Another International Overdose Awareness Day (Aug. 31) approaches and many people are still focused on prescription opioid drugs and their role in overdose fatalities. Those do indeed play a big role. But another threat is snaking through the country and we need to plan for its impact.
Here comes the heroin.
Reports are coming in across the country, from places like Montgomery, Maryland, Ellensberg, Washington, Concord, New Hampshire, throughout Kentucky and in the Twin Cities, Minnesota. Heroin use and heroin overdoses are growing. According to recent research by SAMHSA (Substance Abuse and Mental Health Services Administration), the number of first-time heroin users has nearly doubled lately, from around 90,000 "first-timers" in 2006 to a whopping 178,000 in 2011. Our normal approaches (crackdown, get tough, prohibit, arrest) have never done much good long-term. Will anything be different this time?
Some people, including members of law enforcement, link the rise in heroin use to crackdowns on prescription drug abuse. We have been raiding pain clinics, thwarting 'doctor shoppers,' sentencing non-violent people, including elderly people, to long stretches in prison for low-level drug prescription drug sales. We know how to crackdown -- but we seem ignorant when it comes to what to do with all those addicted people we've "cracked down" on. You may thwart them with your database at the pharmacy, but they're still addicted. Now what?
Abuse-deterrent formulations of drugs and prescription drug take-back days are well and good, but they don't reverse an overdose, they don't educate about drug safety and they don't provide ready access to treatment. They don't address the factors that cause people to turn to drugs for relief and they don't acknowledge the uncomfortable fact that despite our best efforts, for some portion of the population, rehabs won't work, methadone won't work, and neither will cold turkey, tough love, prison, prayer or 12-Step.
Knowing that is true, we should take positive steps to address that reality with a health-oriented approach. We should bring the most marginalized populations back into the fold, increasing their interactions with physicians, counselors and other supportive service providers, without fear of arrest or incarceration, and without demanding abstinence.
We should consider the benefits of physician-supervised, prescription pharmaceutical heroin maintenance programs. Also called HAT (heroin assisted treatment) and HMT (heroin maintenance treatment), this treatment has been working for a number of years in places like Switzerland and Germany. These programs are predicated on the knowledge that some people, despite numerous efforts, cannot or will not stop using heroin and that their continued use in unsupervised settings creates costs related to arrests and incarceration, increased healthcare expenses, supporting the illicit drug trade, overdose, and loss of employment and housing.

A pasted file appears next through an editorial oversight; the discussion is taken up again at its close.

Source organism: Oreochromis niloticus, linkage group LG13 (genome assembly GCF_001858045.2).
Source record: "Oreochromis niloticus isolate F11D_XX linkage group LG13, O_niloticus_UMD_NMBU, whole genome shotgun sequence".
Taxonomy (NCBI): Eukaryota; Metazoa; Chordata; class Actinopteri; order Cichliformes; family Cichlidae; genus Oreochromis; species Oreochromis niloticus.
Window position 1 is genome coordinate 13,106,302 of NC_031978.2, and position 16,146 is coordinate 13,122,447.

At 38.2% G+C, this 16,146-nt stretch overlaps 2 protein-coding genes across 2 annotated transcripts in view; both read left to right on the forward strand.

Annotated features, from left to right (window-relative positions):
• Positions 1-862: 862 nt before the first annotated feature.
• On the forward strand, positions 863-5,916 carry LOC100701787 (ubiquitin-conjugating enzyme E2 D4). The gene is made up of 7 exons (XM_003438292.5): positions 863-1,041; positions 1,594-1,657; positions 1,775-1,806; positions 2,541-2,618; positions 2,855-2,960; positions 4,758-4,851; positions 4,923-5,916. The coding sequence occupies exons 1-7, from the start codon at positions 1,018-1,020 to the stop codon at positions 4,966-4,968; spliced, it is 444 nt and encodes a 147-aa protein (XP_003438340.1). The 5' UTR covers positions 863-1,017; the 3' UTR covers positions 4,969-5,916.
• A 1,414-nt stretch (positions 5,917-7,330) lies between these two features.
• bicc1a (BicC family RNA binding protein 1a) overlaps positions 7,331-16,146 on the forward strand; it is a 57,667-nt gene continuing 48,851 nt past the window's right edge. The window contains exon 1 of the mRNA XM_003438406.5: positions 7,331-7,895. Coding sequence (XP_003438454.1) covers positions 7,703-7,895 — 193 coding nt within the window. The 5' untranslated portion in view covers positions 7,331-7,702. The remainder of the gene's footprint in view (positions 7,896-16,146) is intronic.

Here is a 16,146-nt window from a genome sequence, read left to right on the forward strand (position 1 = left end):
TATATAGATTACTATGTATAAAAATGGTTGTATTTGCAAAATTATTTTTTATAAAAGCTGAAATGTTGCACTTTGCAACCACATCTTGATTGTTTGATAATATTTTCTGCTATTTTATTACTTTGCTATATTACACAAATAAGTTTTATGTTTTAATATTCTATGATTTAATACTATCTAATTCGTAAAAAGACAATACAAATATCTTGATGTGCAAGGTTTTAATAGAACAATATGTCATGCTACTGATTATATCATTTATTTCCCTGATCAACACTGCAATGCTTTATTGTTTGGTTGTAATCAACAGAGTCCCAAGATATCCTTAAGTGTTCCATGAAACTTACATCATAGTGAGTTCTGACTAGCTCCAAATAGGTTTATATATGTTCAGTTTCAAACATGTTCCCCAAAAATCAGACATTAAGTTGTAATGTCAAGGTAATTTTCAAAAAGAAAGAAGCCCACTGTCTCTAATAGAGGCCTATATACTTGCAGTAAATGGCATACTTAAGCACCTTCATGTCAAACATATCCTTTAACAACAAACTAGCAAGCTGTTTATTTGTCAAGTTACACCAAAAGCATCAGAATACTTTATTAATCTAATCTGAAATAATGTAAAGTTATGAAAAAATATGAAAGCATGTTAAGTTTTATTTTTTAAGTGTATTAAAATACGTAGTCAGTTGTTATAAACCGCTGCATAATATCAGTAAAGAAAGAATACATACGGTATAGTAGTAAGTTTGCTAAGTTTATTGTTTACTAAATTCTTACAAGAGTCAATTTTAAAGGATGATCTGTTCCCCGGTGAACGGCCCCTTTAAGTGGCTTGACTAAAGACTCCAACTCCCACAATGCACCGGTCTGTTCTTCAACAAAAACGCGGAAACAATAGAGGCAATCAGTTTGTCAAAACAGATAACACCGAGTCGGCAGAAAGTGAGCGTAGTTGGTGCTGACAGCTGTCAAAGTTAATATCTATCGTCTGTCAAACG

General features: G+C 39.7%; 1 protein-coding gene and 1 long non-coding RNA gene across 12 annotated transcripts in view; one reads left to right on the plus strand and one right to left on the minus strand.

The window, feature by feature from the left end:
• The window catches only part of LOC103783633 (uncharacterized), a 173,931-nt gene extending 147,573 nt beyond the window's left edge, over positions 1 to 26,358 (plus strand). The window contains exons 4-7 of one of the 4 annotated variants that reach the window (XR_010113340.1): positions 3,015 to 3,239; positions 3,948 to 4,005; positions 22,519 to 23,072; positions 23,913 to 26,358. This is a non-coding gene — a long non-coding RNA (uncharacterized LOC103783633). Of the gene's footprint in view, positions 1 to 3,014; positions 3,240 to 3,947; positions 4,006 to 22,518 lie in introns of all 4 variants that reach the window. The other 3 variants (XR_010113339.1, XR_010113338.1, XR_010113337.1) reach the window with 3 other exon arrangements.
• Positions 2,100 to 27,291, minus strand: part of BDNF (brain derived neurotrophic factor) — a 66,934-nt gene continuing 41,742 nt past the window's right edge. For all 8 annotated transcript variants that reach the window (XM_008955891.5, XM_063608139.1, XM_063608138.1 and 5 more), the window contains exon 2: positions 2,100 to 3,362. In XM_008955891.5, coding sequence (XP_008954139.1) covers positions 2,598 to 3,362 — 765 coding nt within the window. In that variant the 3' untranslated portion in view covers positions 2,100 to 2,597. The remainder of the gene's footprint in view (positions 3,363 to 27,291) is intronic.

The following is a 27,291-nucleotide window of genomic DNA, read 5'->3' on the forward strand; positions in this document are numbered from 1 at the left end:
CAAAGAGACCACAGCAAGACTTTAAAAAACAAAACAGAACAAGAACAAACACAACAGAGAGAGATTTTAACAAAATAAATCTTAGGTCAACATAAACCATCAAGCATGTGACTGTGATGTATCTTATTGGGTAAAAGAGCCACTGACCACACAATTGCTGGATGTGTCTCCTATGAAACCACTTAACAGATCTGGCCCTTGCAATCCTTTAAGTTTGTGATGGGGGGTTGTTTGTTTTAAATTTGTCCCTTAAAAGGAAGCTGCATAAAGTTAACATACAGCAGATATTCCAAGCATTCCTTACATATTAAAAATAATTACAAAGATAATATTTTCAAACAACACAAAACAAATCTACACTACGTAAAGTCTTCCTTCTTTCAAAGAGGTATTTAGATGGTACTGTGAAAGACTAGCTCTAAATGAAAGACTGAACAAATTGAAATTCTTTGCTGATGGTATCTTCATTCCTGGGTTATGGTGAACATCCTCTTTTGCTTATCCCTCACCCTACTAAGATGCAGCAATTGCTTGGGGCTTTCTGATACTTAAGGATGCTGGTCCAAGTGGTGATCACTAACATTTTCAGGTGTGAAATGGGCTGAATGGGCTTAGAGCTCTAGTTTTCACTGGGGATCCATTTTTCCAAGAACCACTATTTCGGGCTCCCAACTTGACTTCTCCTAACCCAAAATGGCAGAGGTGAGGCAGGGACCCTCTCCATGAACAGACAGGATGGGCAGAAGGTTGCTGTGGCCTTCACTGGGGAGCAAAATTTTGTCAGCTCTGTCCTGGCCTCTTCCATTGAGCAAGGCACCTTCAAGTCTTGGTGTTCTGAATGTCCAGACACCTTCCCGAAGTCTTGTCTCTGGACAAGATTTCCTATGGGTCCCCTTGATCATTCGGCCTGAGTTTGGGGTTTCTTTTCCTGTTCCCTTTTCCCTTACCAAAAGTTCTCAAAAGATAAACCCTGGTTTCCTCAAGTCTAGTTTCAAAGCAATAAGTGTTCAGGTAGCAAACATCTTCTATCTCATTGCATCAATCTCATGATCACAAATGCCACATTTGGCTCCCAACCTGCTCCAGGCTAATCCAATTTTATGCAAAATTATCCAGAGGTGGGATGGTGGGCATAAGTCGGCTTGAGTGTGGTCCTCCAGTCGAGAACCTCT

These programs provide pharmaceutical heroin (diacetylmorphine) to a limited number of people who can demonstrate multiple failed attempts to achieve abstinence in other drug treatment programs, a multiyear history of injecting heroin, and in some cases physical co-morbidities. They visit the clinic one to three times per day and inject the drug under a doctor's supervision. They get off the street, out of public view and engage in a variety of other therapeutic services.
Sounds edgy, but it works. Reductions in crime, reductions in arrests, reductions in activity in open-air drug markets, reductions in fatal overdose, not to mention promotion of social integration, including considerable improvements in participants' housing situation and fitness for work. That's not speculation. That's fact.
Their positive results have been published in highly credible peer-reviewed journals. The efficacy is there, the research is there. Why aren't we at least trying this approach?
We need to get over our emotional response to the word 'heroin' and look at this treatment for what it is -- opiate replacement therapy, the same premise as methadone provision. This treatment is proven to help address the most severe, persistent and problematic heroin use while reducing costs to taxpayers and improving outcomes.
When it comes to addiction, every option should be on the table. That's just common sense. Anything that works, or shows great promise, however we feel about it, must at least be discussed -- seriously and carefully. We know of excellent ways forward to manage addiction, but we need the courage and sense to take them.
Meghan Ralston is the harm reduction manager for the Drug Policy Alliance(www.drugpolicy.org) in Los Angeles, CA.